The excellent The King of Kong: A Handful of Quarters exposed the rest of the world to the strange subculture of classic high score video game competitions in 2007. Now the ensuing quest for ever higher and higher Donkey Kong scores seems to be coming to an end, it’s the perfect time for a new documentary focused on an even weirder sub-niche: players who spend days “marathoning” classic arcade games for high scores. In other words, it’s the perfect time for it Male vs. Snake: The long and twisted story of Nibbler.
Man vs snake (currently available for download and in an extremely limited theatrical run) features a number of amusingly candid quotes along the lines of “What the fuck is nibblerYou’d be forgiven for thinking the same thing; the mix from the 1982 release Pac man and snake gameplay didn’t impact the arcade market at the time, nor was it a big seller for jukebox manufacturer Rock-Ola. But the game caught the attention of Tim McVey, who became the first person to ever confirm that he scored 1 billion points each video game in early 1984, making himself a nibbler arcade cabinet in the process.
McVey’s feat was only possible because nibbler is part of a particular subset of classic arcade games suitable for marathons. Because the game continues to grant extra lives at regular intervals (and because the game’s speed and endlessly repetitive mazes stop getting harder early on), the only thing limiting a skilled player’s score is their ability to wake up. and stay focused on the machine. hours at a time. While one Donkey Kong high score run takes only three or four hours to complete, get a top score nibbler can easily take 40 hours or more of mind-numbing replay (apart from occasional breaks where the player trades a few extra lives for a few moments of rest).
Man vs snake begins by describing McVey’s teenage quest for that fabled billion points at Twin Galaxies, a local arcade in Ottumwa, Iowa that also happens to be the headquarters for the Twin Galaxies International Video Game High Score lists. It’s an entertaining introduction, told through interviews with the participants and charmingly animated interludes that trigger their memories. King of Kong fans will recognize it Kong competitor Billy Mitchell and Twin Galaxies Chief Referee Walter Day, both of whom play colorful and key roles in the saga.
From McVey’s salad days as a minor 1980s video game celebrity (and still probably the only gamer to declare an official burger day in his honor), the film quickly shifts to the present day and a 40-year-old McVey’s attempts to his faded glory. As the film follows McVey and interviews him about his efforts to hit 1 billion points again, it opens up to the much wider and stranger world of nibbler marathon running that has evolved over the decades.
Soon we meet Enrico Zanetti, an athletic Italian who beat McVey’s score just months after his 1984 performance, according to local media. Questions about the validity of that score (which was not initially recognized under Twin Galaxies’ strict rules) and the international nonsense surrounding it initially seem like a promising plot thread for the film. However, neither McVey nor Zanetti seem willing to fully engage in the potential controversy, making Zanetti’s story little more than a meandering side story to the main story.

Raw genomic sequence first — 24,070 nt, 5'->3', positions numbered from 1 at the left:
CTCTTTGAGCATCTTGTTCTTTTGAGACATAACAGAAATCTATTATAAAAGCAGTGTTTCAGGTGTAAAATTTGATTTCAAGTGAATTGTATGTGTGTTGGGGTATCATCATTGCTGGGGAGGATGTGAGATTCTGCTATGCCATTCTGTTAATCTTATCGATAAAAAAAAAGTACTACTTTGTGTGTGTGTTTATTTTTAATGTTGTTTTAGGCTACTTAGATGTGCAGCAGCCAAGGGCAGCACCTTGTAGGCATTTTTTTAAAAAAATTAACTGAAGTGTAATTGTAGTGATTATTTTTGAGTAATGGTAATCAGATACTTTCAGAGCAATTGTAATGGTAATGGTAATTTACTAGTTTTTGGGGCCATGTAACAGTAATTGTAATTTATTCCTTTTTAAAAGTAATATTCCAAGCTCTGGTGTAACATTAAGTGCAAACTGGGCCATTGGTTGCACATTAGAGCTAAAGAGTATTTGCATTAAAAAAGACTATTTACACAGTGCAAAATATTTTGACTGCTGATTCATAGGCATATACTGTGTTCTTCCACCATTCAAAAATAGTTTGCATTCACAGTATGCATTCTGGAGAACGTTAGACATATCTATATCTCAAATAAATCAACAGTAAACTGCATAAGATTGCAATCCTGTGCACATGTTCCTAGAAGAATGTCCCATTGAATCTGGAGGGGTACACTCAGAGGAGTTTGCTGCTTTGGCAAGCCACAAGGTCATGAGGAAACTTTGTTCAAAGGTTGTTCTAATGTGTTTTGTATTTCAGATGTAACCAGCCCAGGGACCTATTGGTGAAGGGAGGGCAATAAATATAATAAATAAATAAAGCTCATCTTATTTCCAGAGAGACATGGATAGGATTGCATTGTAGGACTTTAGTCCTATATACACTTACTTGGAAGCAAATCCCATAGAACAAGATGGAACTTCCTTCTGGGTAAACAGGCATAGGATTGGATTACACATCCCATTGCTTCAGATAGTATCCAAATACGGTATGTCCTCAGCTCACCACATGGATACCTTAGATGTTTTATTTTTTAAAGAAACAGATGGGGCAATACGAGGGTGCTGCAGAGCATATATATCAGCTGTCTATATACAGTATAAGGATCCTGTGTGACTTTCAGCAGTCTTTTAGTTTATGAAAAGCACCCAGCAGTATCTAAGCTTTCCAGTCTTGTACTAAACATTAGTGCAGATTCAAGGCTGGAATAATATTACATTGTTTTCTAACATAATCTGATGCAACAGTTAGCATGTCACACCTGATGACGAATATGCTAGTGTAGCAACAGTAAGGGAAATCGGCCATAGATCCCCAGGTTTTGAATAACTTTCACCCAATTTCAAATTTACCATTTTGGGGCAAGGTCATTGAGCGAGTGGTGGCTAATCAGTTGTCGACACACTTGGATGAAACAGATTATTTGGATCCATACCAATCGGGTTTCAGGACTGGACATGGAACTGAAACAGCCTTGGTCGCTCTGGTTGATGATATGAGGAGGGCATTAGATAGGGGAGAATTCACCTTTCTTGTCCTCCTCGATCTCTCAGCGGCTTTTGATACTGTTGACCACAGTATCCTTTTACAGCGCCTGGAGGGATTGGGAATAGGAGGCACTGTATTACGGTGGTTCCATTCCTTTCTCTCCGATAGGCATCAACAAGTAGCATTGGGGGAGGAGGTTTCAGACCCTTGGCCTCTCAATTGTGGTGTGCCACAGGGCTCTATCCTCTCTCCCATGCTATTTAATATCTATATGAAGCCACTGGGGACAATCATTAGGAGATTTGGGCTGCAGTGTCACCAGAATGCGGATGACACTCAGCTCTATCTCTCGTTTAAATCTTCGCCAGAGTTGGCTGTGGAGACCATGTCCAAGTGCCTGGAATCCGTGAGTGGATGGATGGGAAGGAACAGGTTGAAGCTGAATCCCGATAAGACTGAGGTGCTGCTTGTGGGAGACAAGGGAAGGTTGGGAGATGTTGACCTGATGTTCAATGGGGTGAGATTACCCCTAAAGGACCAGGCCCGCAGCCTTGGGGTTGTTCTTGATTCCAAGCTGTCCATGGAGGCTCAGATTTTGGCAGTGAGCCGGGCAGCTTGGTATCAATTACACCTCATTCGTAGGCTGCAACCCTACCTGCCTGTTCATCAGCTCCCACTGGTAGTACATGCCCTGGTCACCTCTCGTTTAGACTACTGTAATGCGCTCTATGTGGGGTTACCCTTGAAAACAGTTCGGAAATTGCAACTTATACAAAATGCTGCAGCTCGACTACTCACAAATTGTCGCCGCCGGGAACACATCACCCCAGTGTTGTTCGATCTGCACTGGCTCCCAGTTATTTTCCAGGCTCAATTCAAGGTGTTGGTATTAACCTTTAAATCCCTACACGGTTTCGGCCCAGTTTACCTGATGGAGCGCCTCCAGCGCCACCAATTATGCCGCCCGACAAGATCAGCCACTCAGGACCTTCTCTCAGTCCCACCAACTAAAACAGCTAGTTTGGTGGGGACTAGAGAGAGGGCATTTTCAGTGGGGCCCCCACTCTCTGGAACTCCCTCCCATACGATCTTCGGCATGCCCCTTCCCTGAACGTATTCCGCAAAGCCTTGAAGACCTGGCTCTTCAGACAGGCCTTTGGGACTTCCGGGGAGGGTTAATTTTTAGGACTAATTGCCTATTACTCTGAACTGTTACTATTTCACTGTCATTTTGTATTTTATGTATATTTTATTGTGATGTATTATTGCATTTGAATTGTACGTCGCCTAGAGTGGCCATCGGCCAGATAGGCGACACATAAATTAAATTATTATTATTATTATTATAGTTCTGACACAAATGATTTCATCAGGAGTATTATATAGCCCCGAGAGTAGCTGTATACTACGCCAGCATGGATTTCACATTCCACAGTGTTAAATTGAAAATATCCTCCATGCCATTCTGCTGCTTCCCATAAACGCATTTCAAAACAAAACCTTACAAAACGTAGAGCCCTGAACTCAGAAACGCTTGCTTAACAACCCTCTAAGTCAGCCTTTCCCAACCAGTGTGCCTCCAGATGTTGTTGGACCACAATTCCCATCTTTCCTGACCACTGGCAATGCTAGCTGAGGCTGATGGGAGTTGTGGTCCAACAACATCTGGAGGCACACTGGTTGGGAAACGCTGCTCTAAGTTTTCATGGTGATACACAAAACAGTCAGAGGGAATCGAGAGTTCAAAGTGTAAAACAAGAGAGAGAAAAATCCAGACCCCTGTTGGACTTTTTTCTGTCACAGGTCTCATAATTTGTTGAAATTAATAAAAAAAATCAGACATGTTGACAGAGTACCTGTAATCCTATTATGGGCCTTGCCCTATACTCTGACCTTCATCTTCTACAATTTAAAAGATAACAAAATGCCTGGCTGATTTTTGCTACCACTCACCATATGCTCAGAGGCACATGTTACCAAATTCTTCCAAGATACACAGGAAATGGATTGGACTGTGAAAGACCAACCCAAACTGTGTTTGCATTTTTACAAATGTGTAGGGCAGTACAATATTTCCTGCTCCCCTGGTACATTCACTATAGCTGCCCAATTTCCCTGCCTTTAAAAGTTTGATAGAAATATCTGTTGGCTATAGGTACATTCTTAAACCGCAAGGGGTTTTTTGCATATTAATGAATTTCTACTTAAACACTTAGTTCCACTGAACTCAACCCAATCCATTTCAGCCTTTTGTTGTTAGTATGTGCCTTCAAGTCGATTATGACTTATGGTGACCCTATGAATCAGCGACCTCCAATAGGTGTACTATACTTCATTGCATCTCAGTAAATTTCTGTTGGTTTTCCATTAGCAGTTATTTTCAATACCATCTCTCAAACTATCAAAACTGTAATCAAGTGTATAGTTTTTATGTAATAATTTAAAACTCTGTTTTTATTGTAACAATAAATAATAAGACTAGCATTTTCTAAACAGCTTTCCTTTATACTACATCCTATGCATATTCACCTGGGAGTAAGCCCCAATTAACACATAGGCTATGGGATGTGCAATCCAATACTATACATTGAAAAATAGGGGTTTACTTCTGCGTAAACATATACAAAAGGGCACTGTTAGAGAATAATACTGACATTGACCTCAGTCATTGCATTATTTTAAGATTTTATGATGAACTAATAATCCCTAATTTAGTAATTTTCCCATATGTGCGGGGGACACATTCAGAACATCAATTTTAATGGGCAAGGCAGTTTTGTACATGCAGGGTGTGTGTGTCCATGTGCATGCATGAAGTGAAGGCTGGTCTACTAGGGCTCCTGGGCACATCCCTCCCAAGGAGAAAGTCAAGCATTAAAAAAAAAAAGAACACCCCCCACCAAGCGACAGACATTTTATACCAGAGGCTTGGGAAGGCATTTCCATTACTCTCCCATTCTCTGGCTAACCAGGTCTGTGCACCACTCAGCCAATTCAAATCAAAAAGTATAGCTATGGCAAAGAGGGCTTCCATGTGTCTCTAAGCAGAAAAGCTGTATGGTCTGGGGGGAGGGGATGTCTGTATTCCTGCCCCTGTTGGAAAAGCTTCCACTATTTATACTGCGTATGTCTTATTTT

The movie really takes off once we meet Dwayne Richards, a manic, sloppy arcade repairman and nibbler competitor who fills the same “bad boy” antagonist role as Mitchell King of Kong. McVey and Richards’ ongoing battle to improve on the billion dollar scores of the 1980s eventually leads to a live, side-by-side battle for nibbler supremacy at the 2009 MAGFest classic gaming convention. I won’t give away the outcome of that contest (or its aftermath), but I will say that transport issues, fatigue, machine malfunctions, and even the possibility of ROM chip hacking are all a play a role in the surprisingly gripping outcome of the battle.
Through it all, Tina, McVey’s wife, is an inspiring fountain of support, assisting Tim on his quixotic quest for another billion points. While Tina doesn’t seem to fully understand what pushes Tim on his quest, she certainly supports him and is willing to go through a lot to support his efforts to get high scores. The couple’s obvious love provides a strong, human connection point to a story that otherwise tends to get bogged down in technicalities.
For a movie about multiple 30+ hour marathons of a guy sitting at an arcade machine, Man vs Snake is incredibly fast, generally trimmed down to show only the most dramatic moments without being locked into any one area for too long. Yet the film also does a good job of capturing the mind-numbing boredom of playing the same incredible base game for days on end, as well as the mental and physical strain of staying perfectly focused on a task for that long. There are a few moments where the film descends into an unpleasant, hyper-self-conscious cheesiness, but these lows can probably be forgiven when you factor in the basic ridiculousness of the film’s subject matter.
While McVey’s aging, overweight body doesn’t seem like a likely vessel for an athleticism story, his struggle ends up being as gripping as any good story of an athlete fighting to reclaim the success of his youth. By the time you get to the climactic marathon session that anchors the film’s final third, it’s nearly impossible not to sympathize with McVey’s quest or feel fully invested in the final outcome (don’t look it up if you don’t already know).
Man vs Snake proves you don’t need a game as popular as Donkey Kong or a personality as endearing as Billy Mitchell to anchor a story about the endlessly fascinating subculture of scoring. There’s a compelling human drama to be found even in the story of a man spending days behind a slot machine that you’ve probably never heard of, and Man vs snake knows how to find it.